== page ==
Though the iOS 11 launch date is still just set for “fall 2017,” a public beta version was released back in June, allowing avid Apple users to tinker around with the new system. What they’ve discovered is that there’s a way to quickly disable your iPhone’s Touch ID and require passcode entry. It’s part of a new emergency call feature: All you have to do is quickly tap the power button five times, then you’ll get a prompt to make an emergency call. At this point, the Touch ID is disabled, and you’ll have to enter your passcode to unlock your phone. One Twitter user (via The Verge) helpfully shared screenshots of the process:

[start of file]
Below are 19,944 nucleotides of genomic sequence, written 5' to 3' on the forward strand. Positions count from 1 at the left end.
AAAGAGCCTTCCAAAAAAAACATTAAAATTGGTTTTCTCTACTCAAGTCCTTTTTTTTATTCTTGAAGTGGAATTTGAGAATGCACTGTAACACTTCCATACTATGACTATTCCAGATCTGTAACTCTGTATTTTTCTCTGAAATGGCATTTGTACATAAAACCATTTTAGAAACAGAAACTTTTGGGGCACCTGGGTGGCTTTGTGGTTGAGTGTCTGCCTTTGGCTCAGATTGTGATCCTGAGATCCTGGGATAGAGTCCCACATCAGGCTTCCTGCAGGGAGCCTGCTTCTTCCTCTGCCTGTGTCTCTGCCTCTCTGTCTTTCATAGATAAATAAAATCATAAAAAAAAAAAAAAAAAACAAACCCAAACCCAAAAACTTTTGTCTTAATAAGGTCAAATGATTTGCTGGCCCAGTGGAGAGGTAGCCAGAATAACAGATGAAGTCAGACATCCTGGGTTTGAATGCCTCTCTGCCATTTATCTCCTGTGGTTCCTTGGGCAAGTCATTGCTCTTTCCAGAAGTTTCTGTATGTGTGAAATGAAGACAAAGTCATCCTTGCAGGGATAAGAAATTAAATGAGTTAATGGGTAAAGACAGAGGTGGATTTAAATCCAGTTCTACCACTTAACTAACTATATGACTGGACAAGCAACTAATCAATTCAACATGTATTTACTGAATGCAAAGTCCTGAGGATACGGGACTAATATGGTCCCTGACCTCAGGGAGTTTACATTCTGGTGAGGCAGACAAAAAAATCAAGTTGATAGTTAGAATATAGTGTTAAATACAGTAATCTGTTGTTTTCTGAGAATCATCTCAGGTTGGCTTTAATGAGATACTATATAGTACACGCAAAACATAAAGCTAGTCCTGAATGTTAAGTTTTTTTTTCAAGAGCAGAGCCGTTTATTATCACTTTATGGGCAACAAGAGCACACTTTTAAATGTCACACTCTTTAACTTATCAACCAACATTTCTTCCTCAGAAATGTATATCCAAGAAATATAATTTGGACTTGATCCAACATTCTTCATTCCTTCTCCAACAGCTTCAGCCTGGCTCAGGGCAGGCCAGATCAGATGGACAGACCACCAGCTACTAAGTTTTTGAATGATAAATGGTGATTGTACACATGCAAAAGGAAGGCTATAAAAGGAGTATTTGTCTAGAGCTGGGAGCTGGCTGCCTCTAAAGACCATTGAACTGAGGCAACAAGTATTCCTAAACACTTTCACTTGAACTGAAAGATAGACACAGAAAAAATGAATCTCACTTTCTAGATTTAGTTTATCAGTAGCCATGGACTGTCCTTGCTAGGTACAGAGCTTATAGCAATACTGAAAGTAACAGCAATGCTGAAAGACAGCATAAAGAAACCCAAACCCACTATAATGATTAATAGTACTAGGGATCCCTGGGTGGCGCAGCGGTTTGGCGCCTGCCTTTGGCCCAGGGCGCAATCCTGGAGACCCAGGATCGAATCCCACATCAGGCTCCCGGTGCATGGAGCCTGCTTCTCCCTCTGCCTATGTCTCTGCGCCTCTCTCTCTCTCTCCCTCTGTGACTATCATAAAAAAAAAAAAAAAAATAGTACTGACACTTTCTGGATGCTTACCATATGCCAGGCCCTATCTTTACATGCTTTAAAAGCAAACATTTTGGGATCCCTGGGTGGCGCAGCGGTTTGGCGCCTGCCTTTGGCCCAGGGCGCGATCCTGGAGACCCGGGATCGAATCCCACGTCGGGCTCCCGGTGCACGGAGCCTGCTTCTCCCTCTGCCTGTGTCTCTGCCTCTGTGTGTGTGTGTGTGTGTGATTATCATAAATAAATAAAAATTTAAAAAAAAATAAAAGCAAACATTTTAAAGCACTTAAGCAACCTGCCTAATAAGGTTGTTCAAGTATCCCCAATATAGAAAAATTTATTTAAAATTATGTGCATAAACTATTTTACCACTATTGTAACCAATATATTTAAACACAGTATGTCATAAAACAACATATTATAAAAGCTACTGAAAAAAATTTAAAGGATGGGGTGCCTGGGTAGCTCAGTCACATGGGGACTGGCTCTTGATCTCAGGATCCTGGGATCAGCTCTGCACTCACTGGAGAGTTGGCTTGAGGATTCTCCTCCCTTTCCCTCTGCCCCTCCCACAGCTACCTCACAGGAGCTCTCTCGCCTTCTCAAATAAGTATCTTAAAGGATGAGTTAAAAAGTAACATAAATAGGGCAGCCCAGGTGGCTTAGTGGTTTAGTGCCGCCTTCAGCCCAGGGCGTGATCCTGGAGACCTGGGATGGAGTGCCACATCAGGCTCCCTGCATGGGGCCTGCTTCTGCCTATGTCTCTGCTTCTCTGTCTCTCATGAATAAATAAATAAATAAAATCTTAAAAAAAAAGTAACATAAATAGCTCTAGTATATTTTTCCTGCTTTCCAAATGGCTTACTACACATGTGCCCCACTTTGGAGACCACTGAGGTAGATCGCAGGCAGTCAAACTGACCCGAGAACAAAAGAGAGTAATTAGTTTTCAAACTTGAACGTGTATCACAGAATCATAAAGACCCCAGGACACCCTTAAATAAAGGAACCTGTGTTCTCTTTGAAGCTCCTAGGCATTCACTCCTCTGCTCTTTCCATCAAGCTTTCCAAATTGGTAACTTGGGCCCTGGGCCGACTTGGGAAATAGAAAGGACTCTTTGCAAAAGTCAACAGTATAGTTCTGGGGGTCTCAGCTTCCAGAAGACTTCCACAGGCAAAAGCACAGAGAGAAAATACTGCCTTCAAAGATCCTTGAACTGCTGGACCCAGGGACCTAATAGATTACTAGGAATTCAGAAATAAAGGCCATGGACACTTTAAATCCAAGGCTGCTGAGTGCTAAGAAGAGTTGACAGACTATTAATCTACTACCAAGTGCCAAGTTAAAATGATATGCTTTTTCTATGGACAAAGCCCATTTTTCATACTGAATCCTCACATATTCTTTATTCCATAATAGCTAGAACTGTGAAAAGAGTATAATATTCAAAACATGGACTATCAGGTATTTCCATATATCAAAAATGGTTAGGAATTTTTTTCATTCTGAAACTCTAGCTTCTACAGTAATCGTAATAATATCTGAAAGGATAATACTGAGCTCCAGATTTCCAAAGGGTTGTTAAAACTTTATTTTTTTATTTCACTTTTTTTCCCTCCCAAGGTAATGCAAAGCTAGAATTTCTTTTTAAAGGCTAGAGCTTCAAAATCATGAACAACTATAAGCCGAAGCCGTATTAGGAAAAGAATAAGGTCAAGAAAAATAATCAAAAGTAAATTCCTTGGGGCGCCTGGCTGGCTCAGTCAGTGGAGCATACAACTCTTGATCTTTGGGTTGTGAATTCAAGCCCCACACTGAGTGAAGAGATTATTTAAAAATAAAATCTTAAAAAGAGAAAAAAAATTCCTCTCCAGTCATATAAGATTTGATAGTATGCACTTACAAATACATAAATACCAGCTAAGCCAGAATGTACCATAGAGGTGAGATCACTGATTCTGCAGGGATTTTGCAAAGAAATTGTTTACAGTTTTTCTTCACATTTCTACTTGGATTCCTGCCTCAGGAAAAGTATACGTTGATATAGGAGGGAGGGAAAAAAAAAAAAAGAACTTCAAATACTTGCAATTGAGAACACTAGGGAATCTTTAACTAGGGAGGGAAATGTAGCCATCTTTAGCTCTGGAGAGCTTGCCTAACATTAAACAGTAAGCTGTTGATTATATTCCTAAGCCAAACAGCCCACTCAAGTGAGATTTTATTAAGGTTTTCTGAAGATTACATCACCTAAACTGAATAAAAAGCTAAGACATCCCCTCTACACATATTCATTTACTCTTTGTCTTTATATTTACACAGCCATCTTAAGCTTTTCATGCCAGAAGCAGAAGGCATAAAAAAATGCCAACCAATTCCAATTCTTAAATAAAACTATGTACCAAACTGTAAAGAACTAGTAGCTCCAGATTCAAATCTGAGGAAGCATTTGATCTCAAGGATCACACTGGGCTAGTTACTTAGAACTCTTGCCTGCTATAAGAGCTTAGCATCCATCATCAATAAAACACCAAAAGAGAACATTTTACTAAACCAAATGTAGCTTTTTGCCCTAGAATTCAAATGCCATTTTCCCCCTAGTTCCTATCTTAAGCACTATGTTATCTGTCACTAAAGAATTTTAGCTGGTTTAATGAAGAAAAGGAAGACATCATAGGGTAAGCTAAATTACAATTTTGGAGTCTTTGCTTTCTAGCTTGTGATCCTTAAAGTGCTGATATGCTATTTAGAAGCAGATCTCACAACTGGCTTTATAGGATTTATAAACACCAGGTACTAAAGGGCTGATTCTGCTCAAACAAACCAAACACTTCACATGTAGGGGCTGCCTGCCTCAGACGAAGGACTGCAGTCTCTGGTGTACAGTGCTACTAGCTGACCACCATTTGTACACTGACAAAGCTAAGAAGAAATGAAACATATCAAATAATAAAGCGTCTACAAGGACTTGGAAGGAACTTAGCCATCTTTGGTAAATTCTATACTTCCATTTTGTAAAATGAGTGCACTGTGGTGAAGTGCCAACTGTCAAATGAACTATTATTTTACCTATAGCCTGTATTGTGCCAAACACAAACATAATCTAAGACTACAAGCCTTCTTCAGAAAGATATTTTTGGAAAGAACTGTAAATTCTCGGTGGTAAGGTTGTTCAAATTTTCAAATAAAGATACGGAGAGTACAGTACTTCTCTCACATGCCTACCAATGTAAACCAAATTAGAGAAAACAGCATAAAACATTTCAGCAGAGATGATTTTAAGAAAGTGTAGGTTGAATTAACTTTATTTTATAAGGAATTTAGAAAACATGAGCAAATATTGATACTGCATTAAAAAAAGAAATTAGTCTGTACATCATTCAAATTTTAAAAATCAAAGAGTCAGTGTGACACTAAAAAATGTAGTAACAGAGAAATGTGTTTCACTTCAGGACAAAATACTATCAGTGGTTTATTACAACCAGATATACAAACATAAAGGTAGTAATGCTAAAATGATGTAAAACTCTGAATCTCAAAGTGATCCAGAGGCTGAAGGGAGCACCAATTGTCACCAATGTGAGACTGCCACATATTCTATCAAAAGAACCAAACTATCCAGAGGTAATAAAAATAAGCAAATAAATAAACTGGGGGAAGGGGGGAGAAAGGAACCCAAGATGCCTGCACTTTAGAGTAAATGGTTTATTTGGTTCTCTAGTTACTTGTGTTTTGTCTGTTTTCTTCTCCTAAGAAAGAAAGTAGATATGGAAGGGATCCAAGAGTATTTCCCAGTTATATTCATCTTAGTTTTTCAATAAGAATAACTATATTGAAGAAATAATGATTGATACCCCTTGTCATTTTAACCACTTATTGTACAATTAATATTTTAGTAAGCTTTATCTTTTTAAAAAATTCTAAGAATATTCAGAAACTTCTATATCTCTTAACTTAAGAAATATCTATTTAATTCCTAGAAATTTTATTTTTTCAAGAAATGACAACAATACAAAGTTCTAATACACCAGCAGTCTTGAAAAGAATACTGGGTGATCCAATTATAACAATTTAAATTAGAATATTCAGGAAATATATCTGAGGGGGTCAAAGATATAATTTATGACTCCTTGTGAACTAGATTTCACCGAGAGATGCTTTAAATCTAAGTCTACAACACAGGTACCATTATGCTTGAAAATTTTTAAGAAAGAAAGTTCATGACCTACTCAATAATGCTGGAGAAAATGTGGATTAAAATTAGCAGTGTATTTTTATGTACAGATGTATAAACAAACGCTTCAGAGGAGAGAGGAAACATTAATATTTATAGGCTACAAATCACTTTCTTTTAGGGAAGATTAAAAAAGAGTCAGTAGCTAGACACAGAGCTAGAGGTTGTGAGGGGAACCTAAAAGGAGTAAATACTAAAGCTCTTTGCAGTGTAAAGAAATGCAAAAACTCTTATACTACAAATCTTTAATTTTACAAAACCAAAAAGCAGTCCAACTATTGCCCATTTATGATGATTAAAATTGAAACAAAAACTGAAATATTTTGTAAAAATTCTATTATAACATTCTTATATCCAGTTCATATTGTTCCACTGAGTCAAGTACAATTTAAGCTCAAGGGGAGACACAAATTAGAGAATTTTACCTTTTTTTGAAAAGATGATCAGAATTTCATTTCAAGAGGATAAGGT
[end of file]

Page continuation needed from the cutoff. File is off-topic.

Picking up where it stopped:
Currently, there are ways around Touch ID, including turning off that option in your settings menu, but this is a handy way to do it without first unlocking your phone using your fingerprint. This new feature is being referred to colloquially as a “cop button,” in light of recent court rulings that allowed police to force suspects to unlock their phones via Touch ID. Passcodes are protected by the Fifth Amendment, but fingerprints are now fair play. Disabling Touch ID by any means has also become part of the protester and journalist safety guide; the Freedom Of The Press Foundation recommends that reporters stick to passcodes to protect sensitive data while covering social justice actions, but it’s also good advice for anyone else in attendance.